Thank you Jim.
I listened, with growing admiration… great project. We want more of it.
Your subject could not be more politically timely, for we’re living through what increasingly feels like an insurgency of the unheard.
For most of my lifetime, it’s been complacently assumed that the unheard would simply fade away, that’s not always the verb that was used, into solemn silence, interrupted by occasional bouts of vulgar peak and localised self arm. Leave them alone, exclude them from polling models, because they won’t vote. Humour their audacious resentments. And tell them what’s best for them, from how to bring up their kids, to how to speak.
Perhaps pay occasional rhetorical service to the value of listening to them, failing ever to acknowledge unbridgeable chasm between simulated attention and sensitive comprehension.
But the attention economy, like every other aspect of the global economic order, is profoundly unequal. It’s structurally unequal. Who listens to whom, on whose terms and with what consequence, are socially determined and deeply ingrained.
Codes of recognition depend upon the regular misrecognition of certain voices. Inattention is not a random act of disrespect, but it is deeply embedded within a system of political representation which regards democracy as a politically bounded notion, relating to the election and accountability of responsible representatives, but not to the terms of cultural worth.
Political democracy, as we have come to experience it in the West, is characterised by a parsimonious code that values all voices equally for one brief plebiscitary moment every few years and the rest of the time accommodates itself to the cultural hierarchies and inequalities which are self-replicating, underpinning a deeply undemocratic social order.
When Walter Burjor, the most prominent English theorist of the English constitution wrote of the newly enfranchised male public in the 1860s that, I quote, “Notwithstanding their numbers, they must always be subject, always, at least, be comparatively uninfluential, whatever their capacity may be, it must be less than that of a higher classes whose occupations are for more instructive, and whose education is more prolonged.” He was articulating an orthodoxy that was to define and degrade the liberal democratic project for the next century and a half.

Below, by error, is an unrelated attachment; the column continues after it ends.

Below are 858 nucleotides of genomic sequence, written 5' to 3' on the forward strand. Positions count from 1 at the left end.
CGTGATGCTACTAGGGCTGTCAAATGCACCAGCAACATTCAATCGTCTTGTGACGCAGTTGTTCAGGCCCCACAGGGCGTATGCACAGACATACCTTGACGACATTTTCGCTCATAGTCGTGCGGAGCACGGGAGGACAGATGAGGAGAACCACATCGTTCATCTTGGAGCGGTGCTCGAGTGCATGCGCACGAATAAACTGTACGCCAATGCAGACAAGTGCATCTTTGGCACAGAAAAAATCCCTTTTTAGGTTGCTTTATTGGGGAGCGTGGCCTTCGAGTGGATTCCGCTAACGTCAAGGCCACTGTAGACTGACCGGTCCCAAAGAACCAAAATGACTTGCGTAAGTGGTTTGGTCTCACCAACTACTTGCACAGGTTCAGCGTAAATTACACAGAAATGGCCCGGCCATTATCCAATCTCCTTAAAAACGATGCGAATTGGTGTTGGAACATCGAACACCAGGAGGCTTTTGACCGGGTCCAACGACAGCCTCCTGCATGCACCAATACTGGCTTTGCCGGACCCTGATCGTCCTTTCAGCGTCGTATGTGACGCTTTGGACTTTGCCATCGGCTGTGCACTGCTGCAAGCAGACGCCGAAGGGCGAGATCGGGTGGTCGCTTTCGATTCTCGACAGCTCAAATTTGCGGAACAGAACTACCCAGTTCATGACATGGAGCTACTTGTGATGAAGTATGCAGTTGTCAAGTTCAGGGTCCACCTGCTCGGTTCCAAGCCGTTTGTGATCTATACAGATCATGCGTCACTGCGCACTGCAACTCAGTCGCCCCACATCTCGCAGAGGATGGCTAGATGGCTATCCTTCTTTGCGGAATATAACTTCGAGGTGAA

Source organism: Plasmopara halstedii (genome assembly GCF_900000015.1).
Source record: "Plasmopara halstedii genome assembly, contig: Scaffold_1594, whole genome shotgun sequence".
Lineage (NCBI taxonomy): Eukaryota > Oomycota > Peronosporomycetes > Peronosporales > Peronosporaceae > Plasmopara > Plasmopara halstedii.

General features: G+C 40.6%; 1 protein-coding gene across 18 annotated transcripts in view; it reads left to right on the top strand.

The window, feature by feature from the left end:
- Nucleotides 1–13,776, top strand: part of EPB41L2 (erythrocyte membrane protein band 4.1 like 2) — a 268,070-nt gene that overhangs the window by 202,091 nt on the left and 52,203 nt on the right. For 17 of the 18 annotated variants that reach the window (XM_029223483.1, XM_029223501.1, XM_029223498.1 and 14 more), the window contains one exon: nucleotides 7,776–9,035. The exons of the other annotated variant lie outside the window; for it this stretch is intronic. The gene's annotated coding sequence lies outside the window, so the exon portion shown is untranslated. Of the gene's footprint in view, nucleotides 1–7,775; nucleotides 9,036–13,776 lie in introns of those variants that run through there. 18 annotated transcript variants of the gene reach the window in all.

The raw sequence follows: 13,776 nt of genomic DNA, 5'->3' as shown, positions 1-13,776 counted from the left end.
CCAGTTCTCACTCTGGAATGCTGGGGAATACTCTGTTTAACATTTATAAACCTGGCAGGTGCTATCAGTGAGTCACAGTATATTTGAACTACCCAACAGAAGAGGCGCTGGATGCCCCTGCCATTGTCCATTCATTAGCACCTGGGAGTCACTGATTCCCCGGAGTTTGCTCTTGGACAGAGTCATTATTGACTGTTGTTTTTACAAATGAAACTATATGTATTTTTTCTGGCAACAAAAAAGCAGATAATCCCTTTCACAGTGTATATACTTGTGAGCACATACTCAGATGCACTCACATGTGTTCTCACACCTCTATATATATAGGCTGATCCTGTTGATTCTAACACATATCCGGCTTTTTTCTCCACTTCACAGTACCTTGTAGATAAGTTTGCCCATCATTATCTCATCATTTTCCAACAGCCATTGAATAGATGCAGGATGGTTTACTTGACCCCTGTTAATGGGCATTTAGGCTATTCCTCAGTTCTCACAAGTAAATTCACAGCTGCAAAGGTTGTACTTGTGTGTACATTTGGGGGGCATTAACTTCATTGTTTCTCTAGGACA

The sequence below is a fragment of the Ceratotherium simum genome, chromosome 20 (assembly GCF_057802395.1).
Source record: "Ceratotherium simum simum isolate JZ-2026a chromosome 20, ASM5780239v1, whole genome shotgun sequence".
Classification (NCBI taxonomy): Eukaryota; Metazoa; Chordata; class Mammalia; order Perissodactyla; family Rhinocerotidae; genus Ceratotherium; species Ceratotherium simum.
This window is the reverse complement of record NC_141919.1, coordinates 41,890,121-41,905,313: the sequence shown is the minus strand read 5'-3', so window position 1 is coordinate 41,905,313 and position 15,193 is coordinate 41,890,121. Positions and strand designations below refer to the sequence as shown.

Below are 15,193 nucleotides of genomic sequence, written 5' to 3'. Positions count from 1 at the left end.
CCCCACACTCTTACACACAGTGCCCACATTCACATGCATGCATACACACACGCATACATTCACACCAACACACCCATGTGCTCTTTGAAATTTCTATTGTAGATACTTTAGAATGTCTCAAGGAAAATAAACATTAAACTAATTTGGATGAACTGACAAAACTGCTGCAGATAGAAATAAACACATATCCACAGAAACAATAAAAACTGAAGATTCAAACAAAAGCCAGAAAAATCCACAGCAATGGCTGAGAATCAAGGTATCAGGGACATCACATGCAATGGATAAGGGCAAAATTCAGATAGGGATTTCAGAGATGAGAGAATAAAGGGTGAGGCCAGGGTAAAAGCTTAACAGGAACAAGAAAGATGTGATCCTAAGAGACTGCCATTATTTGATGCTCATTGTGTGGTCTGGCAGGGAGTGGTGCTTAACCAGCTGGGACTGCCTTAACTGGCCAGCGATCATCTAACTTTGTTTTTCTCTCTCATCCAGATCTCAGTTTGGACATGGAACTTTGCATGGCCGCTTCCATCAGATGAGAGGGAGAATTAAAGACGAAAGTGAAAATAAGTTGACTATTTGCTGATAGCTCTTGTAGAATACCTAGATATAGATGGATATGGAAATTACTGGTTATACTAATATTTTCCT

At the heart of this skewed political perspective is a characterisation of the non-elite as “the masses.” Those people whose presence must be acknowledged but rarely respected. “The masses” are the demos degraded through the lens of condescension. As Raymond Williams once put it, “I do not think of my relatives, friends, neighbours, colleagues, acquaintances as masses.” None of us can or do. The masses are always the others who we don’t know, can’t know.
So here I think lies the disconnection that is at the core of the non-listening political culture that Jim has, so well, described. How do you recognise voices that seem to be inherently unintelligible, vulnerable, vulgar, and peripheral.
Political elites have resorted to three compensatory strategies. The first I call, technologies of knowing without listening, of which opinion polling is, of course, the most pernicious exemplar. As one leading scholar from the British election study put it, when she was sharing a platform with me after the 2015 election, I quote, “Our methods allow us to know what voters think better than they know it themselves.”
The second compensatory mechanism are token exercises in listening. Jim has spoken very well about them. Consultations that are completely decoupled from decision-making. Talking exercises geared to carthasis rather than efficacy. Consequences are an important thing. That is why the usual suspects engage in consultations because it is the usual suspects, the rich and educated, who tend to get their way. And everybody else refuses to participate because they don’t.